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      Frequently Asked Questions About Celiac Disease   09/30/2015

      This Celiac.com FAQ on celiac disease will guide you to all of the basic information you will need to know about the disease, its diagnosis, testing methods, a gluten-free diet, etc.   Subscribe to FREE Celiac.com email alerts   What are the major symptoms of celiac disease? Celiac Disease Symptoms What testing is available for celiac disease? - list blood tests, endo with biopsy, genetic test and enterolab (not diagnostic) Celiac Disease Screening Interpretation of Celiac Disease Blood Test Results Can I be tested even though I am eating gluten free? How long must gluten be taken for the serological tests to be meaningful? The Gluten-Free Diet 101 - A Beginner's Guide to Going Gluten-Free Is celiac inherited? Should my children be tested? Ten Facts About Celiac Disease Genetic Testing Is there a link between celiac and other autoimmune diseases? Celiac Disease Research: Associated Diseases and Disorders Is there a list of gluten foods to avoid? Unsafe Gluten-Free Food List (Unsafe Ingredients) Is there a list of gluten free foods? Safe Gluten-Free Food List (Safe Ingredients) Gluten-Free Alcoholic Beverages Distilled Spirits (Grain Alcohols) and Vinegar: Are they Gluten-Free? Where does gluten hide? Additional Things to Beware of to Maintain a 100% Gluten-Free Diet What if my doctor won't listen to me? An Open Letter to Skeptical Health Care Practitioners Gluten-Free recipes: Gluten-Free Recipes Where can I buy gluten-free stuff? Support this site by shopping at The Celiac.com Store.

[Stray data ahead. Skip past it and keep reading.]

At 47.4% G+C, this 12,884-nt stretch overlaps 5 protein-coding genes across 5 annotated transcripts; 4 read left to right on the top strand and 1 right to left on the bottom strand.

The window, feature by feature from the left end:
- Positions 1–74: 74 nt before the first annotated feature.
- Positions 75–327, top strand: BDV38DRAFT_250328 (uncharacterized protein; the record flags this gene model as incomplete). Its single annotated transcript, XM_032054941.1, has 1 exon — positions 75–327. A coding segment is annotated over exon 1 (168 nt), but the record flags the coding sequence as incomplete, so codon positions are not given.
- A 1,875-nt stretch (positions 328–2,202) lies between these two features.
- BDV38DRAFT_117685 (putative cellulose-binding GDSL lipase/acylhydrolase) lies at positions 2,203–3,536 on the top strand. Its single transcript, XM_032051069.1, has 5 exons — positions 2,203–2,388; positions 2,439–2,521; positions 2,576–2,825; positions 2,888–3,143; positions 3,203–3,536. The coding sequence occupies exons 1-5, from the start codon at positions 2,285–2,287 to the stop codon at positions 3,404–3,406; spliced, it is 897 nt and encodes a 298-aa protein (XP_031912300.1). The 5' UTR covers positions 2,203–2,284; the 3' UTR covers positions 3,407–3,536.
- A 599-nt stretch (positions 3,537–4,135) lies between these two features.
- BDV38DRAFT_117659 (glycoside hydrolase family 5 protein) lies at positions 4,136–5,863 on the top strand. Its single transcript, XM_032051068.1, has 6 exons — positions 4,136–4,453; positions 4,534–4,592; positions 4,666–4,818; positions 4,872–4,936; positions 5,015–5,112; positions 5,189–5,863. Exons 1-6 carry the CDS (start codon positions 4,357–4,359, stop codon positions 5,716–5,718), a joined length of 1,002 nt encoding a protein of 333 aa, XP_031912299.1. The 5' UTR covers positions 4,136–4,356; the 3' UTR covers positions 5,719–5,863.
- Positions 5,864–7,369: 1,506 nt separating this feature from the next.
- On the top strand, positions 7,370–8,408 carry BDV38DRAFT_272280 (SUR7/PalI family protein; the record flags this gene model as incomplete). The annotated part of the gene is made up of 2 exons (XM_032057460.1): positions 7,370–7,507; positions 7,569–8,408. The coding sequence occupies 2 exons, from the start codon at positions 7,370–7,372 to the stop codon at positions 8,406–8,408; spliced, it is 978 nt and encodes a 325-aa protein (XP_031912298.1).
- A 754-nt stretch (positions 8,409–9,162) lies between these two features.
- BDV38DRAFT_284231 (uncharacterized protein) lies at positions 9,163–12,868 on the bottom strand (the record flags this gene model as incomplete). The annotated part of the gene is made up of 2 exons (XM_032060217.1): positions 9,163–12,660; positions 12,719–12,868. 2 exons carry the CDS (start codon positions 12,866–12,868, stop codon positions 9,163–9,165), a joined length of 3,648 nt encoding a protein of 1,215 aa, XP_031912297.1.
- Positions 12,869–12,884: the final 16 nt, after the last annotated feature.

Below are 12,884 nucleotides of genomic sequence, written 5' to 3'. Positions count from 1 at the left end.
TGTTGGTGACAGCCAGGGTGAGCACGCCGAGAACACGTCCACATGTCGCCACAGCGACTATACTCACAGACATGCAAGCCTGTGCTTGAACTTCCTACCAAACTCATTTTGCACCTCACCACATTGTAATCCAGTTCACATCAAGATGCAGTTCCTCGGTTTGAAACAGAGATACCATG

Who Really Should Not Eat Gluten.
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9 posts in this topic

http://mainefarmsforthefuture.com/who-really-shouldnt-eat-gluten

In part -

“Confusion about gluten sensitivity has been rampant,” says Alessio Fasano, director of the University of Maryland’s Center for Celiac Research and a co-author of the proposal, published this week in the journal BMC Medicine. “That prompted a few of us to say, ‘Let’s put some facts on the table to assess what’s known and what’s not known.’ “

The proposal—partly supported by a maker of gluten-free products, Italy’s Dr. Schär AG—also spells out diagnostic criteria to help physicians determine which, if any, disorder a patient suffers from. “It is well possible that many individuals are on a gluten-free diet for no sound medical reasons,” the authors note.

The American Gastroenterological Association says that much more needs to be known about gluten sensitivity before official guidelines can be devised—including how many people suffer from it and to what degree.

About 1% of people in the U.S. have celiac disease, a fourfold increase over the past 50 years. Some gastroenterologists say that for every patient with celiac disease, they see six to eight who have the same symptoms, but without the tell-tale antibodies or intestinal damage needed to confirm celiac.